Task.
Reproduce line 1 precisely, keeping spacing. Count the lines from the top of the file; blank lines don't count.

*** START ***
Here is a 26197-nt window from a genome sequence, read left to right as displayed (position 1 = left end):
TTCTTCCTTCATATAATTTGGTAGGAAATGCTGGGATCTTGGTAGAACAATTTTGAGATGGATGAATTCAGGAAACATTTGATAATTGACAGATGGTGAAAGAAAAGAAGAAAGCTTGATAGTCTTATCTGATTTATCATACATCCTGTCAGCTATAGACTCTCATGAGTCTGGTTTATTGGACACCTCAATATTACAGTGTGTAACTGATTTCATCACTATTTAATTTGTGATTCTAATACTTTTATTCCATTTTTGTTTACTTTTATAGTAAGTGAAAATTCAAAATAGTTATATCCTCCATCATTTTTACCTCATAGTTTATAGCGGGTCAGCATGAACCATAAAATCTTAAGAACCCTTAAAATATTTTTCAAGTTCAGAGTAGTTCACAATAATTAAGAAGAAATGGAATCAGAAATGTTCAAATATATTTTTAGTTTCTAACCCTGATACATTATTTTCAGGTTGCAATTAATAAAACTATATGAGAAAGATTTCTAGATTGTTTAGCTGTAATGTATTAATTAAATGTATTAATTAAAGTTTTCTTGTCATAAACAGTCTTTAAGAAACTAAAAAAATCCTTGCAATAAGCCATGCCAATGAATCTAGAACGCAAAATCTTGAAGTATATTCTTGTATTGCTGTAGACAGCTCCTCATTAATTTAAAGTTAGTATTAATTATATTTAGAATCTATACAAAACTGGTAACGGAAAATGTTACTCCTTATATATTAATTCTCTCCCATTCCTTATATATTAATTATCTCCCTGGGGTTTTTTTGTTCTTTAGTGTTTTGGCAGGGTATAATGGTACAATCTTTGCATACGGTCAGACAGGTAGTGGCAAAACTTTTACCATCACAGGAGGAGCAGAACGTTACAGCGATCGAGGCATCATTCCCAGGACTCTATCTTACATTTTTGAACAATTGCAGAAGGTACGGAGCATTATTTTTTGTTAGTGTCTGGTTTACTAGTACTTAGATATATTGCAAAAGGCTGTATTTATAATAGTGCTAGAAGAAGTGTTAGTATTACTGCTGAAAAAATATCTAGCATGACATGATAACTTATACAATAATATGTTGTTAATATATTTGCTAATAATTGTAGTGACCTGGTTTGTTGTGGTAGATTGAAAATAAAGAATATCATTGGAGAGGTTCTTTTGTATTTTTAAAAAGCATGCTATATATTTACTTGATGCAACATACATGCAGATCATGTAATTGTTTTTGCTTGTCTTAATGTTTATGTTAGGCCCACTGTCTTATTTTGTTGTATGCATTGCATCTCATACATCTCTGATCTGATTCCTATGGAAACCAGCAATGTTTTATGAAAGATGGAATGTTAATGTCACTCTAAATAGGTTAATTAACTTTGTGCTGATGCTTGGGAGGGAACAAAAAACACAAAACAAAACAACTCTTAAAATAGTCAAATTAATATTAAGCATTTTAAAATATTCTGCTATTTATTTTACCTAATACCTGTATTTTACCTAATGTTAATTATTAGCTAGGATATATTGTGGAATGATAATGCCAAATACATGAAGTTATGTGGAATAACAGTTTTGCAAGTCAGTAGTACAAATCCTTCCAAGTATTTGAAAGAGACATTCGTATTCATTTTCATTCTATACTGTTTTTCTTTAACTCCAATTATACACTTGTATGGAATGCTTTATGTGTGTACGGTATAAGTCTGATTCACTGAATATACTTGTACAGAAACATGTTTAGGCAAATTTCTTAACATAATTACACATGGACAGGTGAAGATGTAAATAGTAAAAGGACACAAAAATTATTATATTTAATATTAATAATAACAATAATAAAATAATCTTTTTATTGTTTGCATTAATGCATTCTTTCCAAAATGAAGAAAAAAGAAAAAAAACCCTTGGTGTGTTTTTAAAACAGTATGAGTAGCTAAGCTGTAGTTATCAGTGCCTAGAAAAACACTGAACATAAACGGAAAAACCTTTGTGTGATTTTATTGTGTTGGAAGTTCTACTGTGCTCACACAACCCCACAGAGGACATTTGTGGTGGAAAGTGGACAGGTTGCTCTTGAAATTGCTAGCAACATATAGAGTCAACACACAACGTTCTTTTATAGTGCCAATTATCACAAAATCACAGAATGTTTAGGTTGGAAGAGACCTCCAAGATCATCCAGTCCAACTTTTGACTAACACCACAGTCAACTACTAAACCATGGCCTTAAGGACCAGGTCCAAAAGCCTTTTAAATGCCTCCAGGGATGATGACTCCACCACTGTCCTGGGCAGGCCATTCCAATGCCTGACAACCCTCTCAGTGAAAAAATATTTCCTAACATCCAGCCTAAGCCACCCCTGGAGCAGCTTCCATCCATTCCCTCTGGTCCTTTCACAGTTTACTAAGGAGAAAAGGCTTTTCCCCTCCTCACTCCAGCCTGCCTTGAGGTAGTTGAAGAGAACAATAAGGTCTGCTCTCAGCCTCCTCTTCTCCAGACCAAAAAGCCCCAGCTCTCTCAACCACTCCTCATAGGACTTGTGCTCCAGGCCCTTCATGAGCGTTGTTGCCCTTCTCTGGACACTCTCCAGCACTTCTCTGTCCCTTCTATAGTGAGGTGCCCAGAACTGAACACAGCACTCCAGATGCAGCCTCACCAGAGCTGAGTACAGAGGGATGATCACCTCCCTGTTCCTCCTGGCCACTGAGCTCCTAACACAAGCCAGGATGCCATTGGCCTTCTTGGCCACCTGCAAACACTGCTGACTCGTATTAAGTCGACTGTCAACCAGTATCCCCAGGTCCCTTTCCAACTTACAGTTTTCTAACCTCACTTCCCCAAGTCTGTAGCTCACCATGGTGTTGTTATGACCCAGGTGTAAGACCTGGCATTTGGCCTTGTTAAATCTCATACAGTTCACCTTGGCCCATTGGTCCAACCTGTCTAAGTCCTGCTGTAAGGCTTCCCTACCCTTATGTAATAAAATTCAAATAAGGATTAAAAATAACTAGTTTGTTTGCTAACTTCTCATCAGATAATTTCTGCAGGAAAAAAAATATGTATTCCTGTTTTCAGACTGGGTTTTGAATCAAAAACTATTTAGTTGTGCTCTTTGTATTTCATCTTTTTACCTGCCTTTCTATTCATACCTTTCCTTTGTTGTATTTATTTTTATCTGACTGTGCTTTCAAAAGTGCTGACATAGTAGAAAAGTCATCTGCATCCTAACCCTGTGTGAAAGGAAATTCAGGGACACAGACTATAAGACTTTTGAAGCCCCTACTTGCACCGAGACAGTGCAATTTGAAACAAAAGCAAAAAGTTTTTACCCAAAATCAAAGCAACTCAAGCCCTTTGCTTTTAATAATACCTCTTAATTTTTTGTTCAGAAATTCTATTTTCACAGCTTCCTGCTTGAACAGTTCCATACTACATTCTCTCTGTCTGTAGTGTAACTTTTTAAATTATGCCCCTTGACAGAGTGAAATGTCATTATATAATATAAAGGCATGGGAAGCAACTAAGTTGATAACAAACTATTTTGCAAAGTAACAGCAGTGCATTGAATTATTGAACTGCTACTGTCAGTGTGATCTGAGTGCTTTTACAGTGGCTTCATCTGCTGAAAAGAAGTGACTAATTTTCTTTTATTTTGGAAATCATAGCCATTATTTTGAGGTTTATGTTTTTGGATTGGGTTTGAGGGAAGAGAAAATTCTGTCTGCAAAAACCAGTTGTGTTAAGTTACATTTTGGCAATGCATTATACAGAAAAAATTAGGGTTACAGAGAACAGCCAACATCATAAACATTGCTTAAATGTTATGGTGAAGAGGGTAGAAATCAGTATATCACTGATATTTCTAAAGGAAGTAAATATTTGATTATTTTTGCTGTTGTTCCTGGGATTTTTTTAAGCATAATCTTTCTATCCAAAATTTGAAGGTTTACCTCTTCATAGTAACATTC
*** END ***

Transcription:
Here is a 26197-nt window from a genome sequence, read left to right as displayed (position 1 = left end):